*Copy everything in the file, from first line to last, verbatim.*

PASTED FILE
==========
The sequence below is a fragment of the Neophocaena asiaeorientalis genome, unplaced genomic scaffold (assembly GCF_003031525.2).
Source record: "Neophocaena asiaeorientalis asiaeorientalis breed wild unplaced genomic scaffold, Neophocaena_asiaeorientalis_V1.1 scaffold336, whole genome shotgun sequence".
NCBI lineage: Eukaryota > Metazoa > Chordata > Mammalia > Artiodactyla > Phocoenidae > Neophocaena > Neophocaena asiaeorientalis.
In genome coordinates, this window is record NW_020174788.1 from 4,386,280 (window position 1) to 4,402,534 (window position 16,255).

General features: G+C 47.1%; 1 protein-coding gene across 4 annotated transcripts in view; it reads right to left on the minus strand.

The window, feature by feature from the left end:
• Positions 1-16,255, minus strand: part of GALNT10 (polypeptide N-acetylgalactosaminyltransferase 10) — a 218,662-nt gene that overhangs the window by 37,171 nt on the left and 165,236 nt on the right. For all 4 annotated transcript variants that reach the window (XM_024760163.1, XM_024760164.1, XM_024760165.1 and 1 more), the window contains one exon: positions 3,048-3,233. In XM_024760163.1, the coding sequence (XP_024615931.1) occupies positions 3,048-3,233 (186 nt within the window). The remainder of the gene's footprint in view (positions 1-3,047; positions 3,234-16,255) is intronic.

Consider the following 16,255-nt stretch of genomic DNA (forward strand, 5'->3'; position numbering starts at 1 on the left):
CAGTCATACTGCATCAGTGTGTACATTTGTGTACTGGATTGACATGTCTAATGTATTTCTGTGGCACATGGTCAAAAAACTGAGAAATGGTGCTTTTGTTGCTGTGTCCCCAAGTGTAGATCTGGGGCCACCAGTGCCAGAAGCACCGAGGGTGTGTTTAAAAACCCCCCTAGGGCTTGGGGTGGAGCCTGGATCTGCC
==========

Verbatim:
The sequence below is a fragment of the Neophocaena asiaeorientalis genome, unplaced genomic scaffold (assembly GCF_003031525.2).
Source record: "Neophocaena asiaeorientalis asiaeorientalis breed wild unplaced genomic scaffold, Neophocaena_asiaeorientalis_V1.1 scaffold336, whole genome shotgun sequence".
NCBI lineage: Eukaryota > Metazoa > Chordata > Mammalia > Artiodactyla > Phocoenidae > Neophocaena > Neophocaena asiaeorientalis.
In genome coordinates, this window is record NW_020174788.1 from 4,386,280 (window position 1) to 4,402,534 (window position 16,255).

General features: G+C 47.1%; 1 protein-coding gene across 4 annotated transcripts in view; it reads right to left on the minus strand.

The window, feature by feature from the left end:
• Positions 1-16,255, minus strand: part of GALNT10 (polypeptide N-acetylgalactosaminyltransferase 10) — a 218,662-nt gene that overhangs the window by 37,171 nt on the left and 165,236 nt on the right. For all 4 annotated transcript variants that reach the window (XM_024760163.1, XM_024760164.1, XM_024760165.1 and 1 more), the window contains one exon: positions 3,048-3,233. In XM_024760163.1, the coding sequence (XP_024615931.1) occupies positions 3,048-3,233 (186 nt within the window). The remainder of the gene's footprint in view (positions 1-3,047; positions 3,234-16,255) is intronic.

Consider the following 16,255-nt stretch of genomic DNA (forward strand, 5'->3'; position numbering starts at 1 on the left):
CAGTCATACTGCATCAGTGTGTACATTTGTGTACTGGATTGACATGTCTAATGTATTTCTGTGGCACATGGTCAAAAAACTGAGAAATGGTGCTTTTGTTGCTGTGTCCCCAAGTGTAGATCTGGGGCCACCAGTGCCAGAAGCACCGAGGGTGTGTTTAAAAACCCCCCTAGGGCTTGGGGTGGAGCCTGGATCTGCC